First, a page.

Black Cop

It's a tale of sound and fury, but it's not told by an idiot, and it doesn't signify nothing. The story is divided into three parts, each introduced with a musical quotation. The first is from R&B legend Marvin Gaye, the second from hip-hop group Main Source, the third from Afrobeat pioneer Fela Kuti. The film opens with real-life footage of Black Lives Matter protests of racially motivated police brutality and killing, set to a roaring blues soundtrack that will send a shiver up your spine. Then, we enter the specific world of our protagonist, a similar protest in Nova Scotia. This isn't about the protester, though. It's about the protested. Well, it's more complicated than that.

 
 Ronnie Rowe stares down protesters as the titular black cop.

Ronnie Rowe stares down protesters as the titular black cop.

 

Perhaps another of the film's rap references will help; KRS-One's righteous "Black cop, black cop, looking for your people when you walking down the block," from his song which shares the film's title. Cory Bowles' debut feature, expanded from his short film of the same name, focuses on the strange position occupied by its titular black cop (the character is never given any other name). The original short had a simple premise: we watch through the body cam of a black cop gone rogue, giving middle-to-upper-class white people the treatment people of colour are usually subjected to, while a radio host discusses the recent killing of a young black man. It's an interesting project, but it's difficult to form a deep take on such a complex subject in only eleven minutes. Bowles uses the expanded run-time in the Black Cop feature for the exact purpose of complicating things. The honest snapshot of a moment of racial tension and violence as narrated by a radio host may call to mind memories of Spike Lee's masterpiece Do the Right Thing.

Like I wrote earlier, the film is full of sound and fury. It's a maximalist work, with Bowles pulling out all the stops,. Among them: narration, fourth-wall breaking monologues, documentary-style interviews, a conversation between the protagonist and his doubled self. The black cop, played by Ronnie Rowe, gives us a running log of his thoughts, explaining, rationalizing, justifying his position on the force responsible for oppressing his race. Rowe's task in the role is no easy one, shifting between somber and satirical moments at the drop of a hat, balancing a calm cop with an outraged black man. Initially confident in his job and ideology, we watch as a series of events causes them to crumble. Eventually, we reach the premise of the original short. This time we get a montage of the misadventures cross-cut with the black cop dancing to a jazzy tune in an empty space. How are we to read this? An ironic Uncle Tom, referencing the shucking and jiving in the racist minstrel shows of the early 19th century? Is he the dancing devil of 1930's Hellbound Train, giving in to temptation and abusing his power? Or is he something else, not a reference to historical racial representation, but simply a man joyfully embracing his sadistic liberation?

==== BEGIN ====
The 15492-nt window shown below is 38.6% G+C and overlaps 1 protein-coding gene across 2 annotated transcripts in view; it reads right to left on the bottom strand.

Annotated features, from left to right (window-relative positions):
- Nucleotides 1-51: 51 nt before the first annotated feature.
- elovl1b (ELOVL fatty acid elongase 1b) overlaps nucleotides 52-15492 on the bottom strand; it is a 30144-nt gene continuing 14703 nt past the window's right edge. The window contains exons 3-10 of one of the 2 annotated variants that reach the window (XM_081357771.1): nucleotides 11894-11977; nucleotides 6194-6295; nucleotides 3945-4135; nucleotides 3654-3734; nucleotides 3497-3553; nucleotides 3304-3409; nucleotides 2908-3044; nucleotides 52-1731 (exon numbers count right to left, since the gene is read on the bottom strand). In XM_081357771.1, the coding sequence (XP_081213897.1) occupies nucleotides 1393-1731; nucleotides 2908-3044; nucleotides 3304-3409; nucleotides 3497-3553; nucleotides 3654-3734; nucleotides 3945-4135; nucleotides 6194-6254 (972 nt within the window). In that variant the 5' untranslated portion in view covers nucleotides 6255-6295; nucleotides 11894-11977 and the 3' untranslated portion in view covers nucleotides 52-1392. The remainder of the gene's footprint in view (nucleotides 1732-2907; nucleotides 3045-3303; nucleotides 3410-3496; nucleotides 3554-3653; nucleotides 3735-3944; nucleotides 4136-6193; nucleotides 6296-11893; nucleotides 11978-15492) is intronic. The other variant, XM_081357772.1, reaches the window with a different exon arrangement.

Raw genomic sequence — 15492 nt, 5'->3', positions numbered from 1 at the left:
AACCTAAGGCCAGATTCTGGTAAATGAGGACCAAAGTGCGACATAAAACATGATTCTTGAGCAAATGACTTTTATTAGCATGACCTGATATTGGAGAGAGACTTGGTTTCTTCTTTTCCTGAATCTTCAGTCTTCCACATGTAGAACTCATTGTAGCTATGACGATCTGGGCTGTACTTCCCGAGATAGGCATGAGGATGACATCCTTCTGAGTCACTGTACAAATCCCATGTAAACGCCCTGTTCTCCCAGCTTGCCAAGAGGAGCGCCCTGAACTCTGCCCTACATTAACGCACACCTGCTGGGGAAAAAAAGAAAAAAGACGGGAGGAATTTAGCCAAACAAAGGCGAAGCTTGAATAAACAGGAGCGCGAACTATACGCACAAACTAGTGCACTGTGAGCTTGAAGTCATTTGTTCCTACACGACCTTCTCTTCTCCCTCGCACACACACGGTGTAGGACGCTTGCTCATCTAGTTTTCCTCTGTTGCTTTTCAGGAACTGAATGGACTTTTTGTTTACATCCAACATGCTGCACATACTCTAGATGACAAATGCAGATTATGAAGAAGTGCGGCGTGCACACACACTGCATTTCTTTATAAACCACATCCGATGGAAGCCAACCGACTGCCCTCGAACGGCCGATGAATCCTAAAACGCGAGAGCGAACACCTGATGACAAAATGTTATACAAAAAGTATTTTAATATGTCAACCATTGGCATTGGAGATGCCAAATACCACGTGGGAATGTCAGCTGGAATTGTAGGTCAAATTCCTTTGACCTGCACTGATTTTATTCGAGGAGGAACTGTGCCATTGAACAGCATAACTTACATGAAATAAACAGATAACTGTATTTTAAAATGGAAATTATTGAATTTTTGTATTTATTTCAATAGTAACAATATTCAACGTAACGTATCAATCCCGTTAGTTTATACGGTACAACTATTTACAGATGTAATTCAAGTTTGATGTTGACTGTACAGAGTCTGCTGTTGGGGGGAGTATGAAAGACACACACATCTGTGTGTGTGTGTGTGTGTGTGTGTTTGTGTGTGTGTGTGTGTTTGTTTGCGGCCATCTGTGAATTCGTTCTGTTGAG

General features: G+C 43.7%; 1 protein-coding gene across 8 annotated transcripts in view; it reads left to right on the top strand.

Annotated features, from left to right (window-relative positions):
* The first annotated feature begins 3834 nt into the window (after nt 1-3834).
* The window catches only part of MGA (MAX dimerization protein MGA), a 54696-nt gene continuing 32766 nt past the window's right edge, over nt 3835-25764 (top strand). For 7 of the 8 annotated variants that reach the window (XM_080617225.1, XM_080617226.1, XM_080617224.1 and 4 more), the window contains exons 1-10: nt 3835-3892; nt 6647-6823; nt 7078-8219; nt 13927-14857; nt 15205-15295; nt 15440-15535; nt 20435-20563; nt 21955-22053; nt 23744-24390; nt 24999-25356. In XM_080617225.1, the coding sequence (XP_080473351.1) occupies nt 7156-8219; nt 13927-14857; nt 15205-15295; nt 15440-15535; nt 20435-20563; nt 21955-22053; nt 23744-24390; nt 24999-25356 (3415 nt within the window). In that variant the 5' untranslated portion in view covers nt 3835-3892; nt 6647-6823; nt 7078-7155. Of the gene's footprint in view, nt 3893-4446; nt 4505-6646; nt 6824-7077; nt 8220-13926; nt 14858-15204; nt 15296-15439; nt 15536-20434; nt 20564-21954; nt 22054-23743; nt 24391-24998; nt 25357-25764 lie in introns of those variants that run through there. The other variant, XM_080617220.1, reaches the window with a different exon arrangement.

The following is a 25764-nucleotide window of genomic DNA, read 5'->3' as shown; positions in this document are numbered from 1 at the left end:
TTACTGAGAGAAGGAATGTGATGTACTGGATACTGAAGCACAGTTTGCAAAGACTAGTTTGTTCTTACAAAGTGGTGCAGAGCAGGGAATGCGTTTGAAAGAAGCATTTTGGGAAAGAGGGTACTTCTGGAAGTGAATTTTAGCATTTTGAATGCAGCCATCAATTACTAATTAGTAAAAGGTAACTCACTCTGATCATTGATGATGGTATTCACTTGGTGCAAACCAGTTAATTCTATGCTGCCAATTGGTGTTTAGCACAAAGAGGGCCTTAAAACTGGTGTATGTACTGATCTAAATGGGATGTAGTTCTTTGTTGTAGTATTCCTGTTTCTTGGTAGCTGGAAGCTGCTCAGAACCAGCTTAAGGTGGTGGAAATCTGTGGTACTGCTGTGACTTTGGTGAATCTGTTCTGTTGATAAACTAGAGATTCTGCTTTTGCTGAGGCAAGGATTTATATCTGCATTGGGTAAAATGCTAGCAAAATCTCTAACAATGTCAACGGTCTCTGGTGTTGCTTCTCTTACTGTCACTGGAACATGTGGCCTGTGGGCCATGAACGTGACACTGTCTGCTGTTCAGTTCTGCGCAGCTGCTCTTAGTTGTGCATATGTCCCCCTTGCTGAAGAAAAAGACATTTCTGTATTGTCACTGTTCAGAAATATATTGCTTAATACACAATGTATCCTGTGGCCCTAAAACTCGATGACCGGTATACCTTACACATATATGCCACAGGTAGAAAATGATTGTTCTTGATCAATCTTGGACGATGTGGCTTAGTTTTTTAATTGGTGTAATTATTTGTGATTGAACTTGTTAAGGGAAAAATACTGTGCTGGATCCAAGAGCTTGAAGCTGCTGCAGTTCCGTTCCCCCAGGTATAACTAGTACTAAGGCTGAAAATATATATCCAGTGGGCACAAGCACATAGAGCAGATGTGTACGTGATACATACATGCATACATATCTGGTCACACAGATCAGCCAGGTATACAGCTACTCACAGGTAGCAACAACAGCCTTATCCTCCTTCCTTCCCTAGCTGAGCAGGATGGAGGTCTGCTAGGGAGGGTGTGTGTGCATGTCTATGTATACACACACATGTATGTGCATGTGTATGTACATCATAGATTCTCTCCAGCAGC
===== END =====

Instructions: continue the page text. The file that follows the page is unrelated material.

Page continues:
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Bowles doesn't give easy answers to questions like these, preferring to leave the discomfort and complexity of the material open. In a sense, it wears its politics on its sleeve, taking aim at more subjects than one can fit in a short review, but amidst all of the monologues it somehow avoids falling into simplistic didacticism. He's aware of characters' faults, but not judgmentally high-minded enough to distance the viewer from the material.  One of the white police officers in the station recites racist cliches about Muslims, claiming not to believe it, but just that he needs to entertain all sides of the debate. He's just the devil's advocate! That kind of bullshit racist rationalization isn't Bowles' game here. His approach is a more sincere humanism, an impressive willingness to grapple with the black cop's thorny position with an open mind. It manages to succeed as a morality play and a character study. Like any great work, different viewers will have their own takes. As the black cop in the film declares "My black is not your black." It is refreshing to have a film which confronts race as a non-monolithic issue head-on, especially when you are sitting in a theatre of mostly white audience members. 

Another significant choice is Bowles' decision to set the film in Nova Scotia. After a black person is killed by police in the United States, or any kind of racially motivated brutality, you hear the same responses. "Wow, America is so racist." "Thank God, I live in Canada." Black Cop doesn't let us off the hook. Is the political climate different? Sure. But racism exists in Canada, and specifically Nova Scotia, too. We need filmmakers like Bowles to put it on the big screen so we can't sweep it under the rug.